A lot of people are turned off by this yeast. If you go to any forum where this yeast is being discussed, you will find many people just don't like it. But that's only because they aren't using it for the right styles. Ignore what the manufacturer says about it being great for Belgian and Trappist style ales. That's hogwash. For those, use the T-58, or a liquid yeast that's suitable for those styles. I've tried S-33 in Trappist style ales and it just doesn't work as well as the estery T-58. But it does work great in wheats, ciders, and some British ales, especially Southern English browns, milds, and some porters/stouts where you want some residual sweetness without having to use lactose or supplemental crystal malts.

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4 minutes ago, MRB Josh R said:

I've tried S-33 in Trappist style ales and it just doesn't work as well as the estery T-58. But it does work great in wheats, ciders, and some British ales, especially Southern English browns, milds, and some porters/stouts.

That's exactly the impression I've been getting from researching it. Since I'm hoping for a more American wheat with just a hint of the esters, it might be really good for that. The other beers you mentioned are right up my alley, too, so I may be on the right track. I started an English Mild/Brown Ale yesterday with Safale S-04 and I'll see what happens there, as well...

I just realized the S-33 is Safbrew, not Safale...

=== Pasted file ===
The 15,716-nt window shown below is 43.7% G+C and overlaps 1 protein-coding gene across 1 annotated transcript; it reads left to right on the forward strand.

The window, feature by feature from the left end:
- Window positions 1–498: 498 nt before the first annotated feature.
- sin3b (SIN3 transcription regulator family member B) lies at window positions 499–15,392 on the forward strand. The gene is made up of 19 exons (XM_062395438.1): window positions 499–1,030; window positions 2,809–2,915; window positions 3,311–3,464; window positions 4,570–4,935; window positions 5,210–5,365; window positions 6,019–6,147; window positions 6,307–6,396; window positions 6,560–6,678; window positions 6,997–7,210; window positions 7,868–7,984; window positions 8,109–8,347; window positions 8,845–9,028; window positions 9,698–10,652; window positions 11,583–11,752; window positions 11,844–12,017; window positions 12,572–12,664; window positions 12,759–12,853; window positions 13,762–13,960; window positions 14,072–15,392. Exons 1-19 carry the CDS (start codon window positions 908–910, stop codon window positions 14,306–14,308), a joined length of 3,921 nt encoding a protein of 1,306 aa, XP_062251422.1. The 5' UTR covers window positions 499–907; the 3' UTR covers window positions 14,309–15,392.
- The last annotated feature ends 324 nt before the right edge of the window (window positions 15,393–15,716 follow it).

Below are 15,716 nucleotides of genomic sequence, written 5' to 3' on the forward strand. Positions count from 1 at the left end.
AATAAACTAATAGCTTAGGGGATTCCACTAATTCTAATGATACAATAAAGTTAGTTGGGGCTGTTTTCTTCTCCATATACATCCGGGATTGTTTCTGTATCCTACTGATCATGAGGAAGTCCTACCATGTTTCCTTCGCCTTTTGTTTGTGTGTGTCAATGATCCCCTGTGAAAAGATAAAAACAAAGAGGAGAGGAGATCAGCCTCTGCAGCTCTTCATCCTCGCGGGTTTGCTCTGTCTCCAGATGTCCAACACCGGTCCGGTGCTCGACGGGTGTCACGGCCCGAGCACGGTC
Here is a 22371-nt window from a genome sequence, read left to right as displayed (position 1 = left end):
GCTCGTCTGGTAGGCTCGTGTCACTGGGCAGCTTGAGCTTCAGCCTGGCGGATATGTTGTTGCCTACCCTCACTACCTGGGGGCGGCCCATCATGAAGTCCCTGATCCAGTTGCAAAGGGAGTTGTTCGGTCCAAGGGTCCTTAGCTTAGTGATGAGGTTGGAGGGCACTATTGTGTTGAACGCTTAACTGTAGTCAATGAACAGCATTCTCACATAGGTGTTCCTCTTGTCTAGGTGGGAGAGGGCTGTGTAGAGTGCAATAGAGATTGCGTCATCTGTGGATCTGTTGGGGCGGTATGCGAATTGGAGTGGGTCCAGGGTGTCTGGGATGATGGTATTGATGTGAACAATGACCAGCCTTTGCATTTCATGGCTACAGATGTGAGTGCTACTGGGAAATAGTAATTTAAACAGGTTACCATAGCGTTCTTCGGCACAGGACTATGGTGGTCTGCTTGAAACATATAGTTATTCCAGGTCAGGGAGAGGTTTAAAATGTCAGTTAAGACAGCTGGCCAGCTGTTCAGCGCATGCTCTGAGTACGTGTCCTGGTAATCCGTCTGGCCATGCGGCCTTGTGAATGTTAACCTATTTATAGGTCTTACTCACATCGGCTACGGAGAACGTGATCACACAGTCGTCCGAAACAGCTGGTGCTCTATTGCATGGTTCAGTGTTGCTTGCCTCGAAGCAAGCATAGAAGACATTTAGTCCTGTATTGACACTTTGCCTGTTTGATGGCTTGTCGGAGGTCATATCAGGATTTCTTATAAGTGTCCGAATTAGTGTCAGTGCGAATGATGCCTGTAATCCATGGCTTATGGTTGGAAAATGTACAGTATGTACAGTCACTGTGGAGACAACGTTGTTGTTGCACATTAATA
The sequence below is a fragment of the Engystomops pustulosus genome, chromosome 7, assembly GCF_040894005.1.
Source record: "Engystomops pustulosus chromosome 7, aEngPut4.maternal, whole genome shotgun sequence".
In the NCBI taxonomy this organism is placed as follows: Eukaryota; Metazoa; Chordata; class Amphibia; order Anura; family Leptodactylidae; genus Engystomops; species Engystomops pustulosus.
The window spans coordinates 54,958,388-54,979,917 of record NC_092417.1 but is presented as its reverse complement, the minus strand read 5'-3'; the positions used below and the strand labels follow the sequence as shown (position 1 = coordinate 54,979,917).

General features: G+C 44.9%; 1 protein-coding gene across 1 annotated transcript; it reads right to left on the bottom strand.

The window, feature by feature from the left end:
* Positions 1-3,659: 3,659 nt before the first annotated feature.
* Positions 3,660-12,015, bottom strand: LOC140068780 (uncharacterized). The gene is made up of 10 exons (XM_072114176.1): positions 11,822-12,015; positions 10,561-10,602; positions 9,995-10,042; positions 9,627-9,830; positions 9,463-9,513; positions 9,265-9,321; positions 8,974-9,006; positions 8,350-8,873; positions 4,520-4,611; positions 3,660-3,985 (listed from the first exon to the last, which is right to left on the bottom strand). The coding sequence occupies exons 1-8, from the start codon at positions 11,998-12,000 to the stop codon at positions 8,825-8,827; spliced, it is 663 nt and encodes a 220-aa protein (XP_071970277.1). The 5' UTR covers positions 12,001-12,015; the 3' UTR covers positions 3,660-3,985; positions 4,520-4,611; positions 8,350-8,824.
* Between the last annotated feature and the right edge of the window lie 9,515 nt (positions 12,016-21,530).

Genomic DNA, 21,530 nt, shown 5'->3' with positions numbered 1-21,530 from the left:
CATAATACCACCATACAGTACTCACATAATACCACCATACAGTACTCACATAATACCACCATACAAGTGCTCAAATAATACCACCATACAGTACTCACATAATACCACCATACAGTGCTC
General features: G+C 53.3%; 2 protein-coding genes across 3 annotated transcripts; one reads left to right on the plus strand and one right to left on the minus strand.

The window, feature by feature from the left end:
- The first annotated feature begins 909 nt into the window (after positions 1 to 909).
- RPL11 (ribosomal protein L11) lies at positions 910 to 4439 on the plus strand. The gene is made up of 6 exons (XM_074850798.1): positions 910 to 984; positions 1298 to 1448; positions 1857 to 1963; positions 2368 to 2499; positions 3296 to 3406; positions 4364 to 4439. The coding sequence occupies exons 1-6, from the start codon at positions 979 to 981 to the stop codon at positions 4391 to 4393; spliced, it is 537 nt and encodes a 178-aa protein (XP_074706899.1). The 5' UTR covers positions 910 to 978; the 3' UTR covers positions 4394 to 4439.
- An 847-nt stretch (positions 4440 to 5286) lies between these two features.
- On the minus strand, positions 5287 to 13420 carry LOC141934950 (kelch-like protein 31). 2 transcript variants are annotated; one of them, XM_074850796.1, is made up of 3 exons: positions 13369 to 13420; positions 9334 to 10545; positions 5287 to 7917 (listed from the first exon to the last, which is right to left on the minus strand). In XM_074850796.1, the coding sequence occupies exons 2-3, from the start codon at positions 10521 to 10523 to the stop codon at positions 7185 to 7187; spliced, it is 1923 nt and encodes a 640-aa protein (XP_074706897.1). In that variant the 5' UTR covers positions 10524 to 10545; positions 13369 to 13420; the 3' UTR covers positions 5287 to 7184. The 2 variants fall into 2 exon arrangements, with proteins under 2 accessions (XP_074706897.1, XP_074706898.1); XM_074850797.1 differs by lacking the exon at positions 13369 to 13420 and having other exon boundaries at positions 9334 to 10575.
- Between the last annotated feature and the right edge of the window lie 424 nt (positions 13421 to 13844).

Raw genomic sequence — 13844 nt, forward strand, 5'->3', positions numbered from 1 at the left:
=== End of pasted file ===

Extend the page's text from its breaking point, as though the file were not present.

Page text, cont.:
Thanks Josh!

 

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PS...the low attenuation is something I looked at, too. I intentionally started with the OG as low as I could so that I'd get a lower-alcohol, relatively quick-conditioning beer with a little residual sweetness to go with the promised spice and fruit in the hops. ;)

And, looking at my notes, I realized that my Mild/Brown is using the US-05 and the English Bitter I started(on the border between Ordinary and Best) is using the S-04.

 

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UGH....I just used this yeast on two batches and can confirm that my beer is crazy cloudy!!

 

I grabbed some because I could have sworn I read that this was similar to the Mr Beer Yeast.  Boy I was wrong!

 

Will cold crashing really clear this up?   Both kegs have been sitting for almost 5 weeks now and only the top 1 inch

of my beer is clear. The Krausen is still floating at the top.  Should I just let it sit longer or crash it?

 

BTW...I attempted to leave one keg in the fridge over night and this did absolutely nothing.  I tasted the beer from one keg

and its actually very good and does have a slight sweet malty taste to it.

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On ‎2‎/‎18‎/‎2016 at 11:56 AM, RickBeer said:

You need to bottle this NOW!  5 weeks is pushing it to have off-flavors.  This yeast isn't going to clear up no matter how long you let it sit as Josh stated above.

 

Cold crashing doesn't happen over night.  3 days.

 

Bottled them all last night 14 32 ounce flip tops.....

 

The beer is cloudy, but it smells sooo freekin good.

 

Tasted the flat brew and I think I have two style winners!...Thanks for the heads up Rick Beer!